Apple is adopting a conservative approach in ordering units of the rumored iPad Pro to be assembled by manufacturers, according to a report from DigiTimes. Citing supply chain sources, the report stated that the initial shipment units for the iPad Pro are far less than what industry watchers were expecting.

Apple iPad Pro Orders Could Be Below Estimates [REPORT]

iPad Pro imminent

DigiTimes reported that Apple has hired Foxconn for manufacturing the iPad Pro, and supply chain sources are expecting the device to be launched after mid-November. However, the iPad launch could be sooner as Apple follows the trend to keep its launch events in October and announce updates to its iPad lineup with new models available on retail shelves in the first week of November. It must be noted that DigiTimes has not been very reliable in the past when it comes to Apple. For instance, the website wrongly reported that an iPad with a larger display will launch in the second half of 2014, says Apple Insider.

In May, Apple Insider reported that the Cupertino, Calif.-based company is working on a larger iPad that will be integrated with all new Bluetooth stylus accessories with pressure sensitivity. The larger iPad will supposedly include Force Touch, NFC and a USB-C connection port.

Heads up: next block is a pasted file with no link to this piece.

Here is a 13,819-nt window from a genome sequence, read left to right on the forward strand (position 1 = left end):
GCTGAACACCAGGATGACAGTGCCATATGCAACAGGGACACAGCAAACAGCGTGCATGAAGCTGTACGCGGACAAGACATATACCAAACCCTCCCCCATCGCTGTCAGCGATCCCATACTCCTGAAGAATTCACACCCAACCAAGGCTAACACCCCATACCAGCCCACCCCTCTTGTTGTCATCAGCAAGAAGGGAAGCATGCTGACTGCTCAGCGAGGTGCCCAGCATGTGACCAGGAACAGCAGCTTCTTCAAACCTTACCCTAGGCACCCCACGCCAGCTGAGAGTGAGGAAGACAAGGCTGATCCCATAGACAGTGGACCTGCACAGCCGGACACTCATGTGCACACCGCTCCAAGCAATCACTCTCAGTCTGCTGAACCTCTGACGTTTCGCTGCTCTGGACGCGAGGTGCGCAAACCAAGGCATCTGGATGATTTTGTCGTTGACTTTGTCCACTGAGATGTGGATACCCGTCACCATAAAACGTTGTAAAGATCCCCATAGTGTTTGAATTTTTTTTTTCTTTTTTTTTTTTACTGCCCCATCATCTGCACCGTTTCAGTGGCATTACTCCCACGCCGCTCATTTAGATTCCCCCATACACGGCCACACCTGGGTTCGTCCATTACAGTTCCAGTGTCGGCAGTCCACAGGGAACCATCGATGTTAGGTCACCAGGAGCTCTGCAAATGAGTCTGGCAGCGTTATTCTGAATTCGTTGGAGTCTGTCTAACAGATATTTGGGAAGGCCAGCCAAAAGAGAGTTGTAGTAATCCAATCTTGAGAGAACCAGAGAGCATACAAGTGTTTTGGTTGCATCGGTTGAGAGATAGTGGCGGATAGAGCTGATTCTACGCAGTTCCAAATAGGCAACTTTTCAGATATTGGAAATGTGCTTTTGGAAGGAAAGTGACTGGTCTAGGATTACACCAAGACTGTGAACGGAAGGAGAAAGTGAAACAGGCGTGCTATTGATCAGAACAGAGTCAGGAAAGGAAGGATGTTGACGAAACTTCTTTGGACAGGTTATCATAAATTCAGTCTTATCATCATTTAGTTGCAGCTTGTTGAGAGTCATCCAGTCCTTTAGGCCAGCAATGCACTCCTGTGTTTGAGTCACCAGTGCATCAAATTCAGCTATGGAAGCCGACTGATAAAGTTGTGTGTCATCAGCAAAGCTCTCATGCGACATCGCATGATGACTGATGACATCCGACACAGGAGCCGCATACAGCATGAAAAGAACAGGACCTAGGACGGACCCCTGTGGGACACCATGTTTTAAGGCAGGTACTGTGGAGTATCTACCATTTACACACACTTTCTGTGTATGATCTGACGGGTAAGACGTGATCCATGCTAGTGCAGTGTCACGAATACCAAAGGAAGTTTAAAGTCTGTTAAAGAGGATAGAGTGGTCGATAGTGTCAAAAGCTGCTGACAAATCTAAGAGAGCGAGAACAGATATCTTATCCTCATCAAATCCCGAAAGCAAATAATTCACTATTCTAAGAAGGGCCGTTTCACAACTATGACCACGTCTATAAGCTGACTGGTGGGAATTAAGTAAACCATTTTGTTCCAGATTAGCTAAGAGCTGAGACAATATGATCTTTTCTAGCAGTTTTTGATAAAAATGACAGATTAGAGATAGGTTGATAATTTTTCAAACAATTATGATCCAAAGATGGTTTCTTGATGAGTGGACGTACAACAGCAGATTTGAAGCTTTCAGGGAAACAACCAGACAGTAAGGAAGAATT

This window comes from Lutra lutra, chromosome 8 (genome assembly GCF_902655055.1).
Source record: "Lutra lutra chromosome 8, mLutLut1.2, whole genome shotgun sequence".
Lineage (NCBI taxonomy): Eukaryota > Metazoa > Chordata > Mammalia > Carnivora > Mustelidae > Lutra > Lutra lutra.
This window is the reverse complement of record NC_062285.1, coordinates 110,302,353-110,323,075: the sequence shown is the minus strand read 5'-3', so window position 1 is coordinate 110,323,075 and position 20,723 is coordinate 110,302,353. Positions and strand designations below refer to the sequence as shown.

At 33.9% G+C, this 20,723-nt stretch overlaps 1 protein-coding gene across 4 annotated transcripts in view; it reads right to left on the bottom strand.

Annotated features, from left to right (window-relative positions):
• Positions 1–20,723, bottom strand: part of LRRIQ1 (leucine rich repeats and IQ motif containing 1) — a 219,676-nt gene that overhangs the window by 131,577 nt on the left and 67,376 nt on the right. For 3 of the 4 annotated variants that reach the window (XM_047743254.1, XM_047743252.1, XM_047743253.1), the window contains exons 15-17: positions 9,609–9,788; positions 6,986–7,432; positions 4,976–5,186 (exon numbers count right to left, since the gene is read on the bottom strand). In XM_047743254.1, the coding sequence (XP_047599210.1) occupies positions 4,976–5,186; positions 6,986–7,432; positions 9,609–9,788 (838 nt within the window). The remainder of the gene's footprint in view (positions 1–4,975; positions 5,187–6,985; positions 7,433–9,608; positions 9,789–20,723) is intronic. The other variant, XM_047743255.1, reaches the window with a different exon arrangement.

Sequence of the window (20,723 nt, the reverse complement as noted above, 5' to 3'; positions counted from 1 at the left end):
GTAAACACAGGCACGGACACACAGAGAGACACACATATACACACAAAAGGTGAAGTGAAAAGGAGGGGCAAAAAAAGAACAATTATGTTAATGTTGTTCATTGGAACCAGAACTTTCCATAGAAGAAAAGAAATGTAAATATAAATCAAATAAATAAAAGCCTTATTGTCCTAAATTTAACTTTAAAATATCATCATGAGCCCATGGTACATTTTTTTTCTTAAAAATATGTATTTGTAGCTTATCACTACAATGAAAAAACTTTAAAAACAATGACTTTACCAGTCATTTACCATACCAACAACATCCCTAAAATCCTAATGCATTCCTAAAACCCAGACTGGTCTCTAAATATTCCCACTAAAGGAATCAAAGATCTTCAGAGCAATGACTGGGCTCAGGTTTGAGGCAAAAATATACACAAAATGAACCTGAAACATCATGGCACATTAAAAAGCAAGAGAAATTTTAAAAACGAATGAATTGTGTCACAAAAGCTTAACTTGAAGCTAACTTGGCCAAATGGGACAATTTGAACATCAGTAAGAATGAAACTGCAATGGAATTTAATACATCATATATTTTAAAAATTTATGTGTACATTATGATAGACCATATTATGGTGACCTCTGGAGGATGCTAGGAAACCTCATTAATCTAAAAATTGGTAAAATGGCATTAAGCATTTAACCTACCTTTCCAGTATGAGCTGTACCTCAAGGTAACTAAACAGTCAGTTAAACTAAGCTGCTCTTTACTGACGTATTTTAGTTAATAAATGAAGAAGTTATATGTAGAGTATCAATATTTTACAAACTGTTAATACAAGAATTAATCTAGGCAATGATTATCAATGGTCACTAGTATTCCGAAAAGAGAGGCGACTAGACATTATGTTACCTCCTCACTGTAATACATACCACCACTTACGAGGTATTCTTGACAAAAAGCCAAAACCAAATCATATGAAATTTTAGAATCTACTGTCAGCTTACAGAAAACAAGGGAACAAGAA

Also recent reports have hinted about further details on the rumored 12.9-inch iPad, including code in iOS 9 which supposedly suggests a 2,732-by-2,048 pixel display and a pixel density of around 263 pixels per inch. The next software update is expected to come with a larger iPad keyboard with an extra row for traditional keyboard inputs like Tab and Caps Lock.

Apple confident on iPad

Reports around the iPad Pro are increasing as Apple is seeing a drop in sales for its current iPads. According to tech watchers, with a stylus and large screen, the upcoming iPad will fill the needs of professionals and enterprise users who expect a full-featured alternative for a laptop.

Apple chief Tim Cook has already stated that he is upbeat on the iPad over the long term. Although Cook told investors they should not expect high sales in the short run, the company could have a few tricks up its sleeve.

Commenting on the dropping iPad sales, Cook said in October, “I view it as a speed bump, not a huge issue,” adding that the company wants to grow and does not like negative numbers on these things.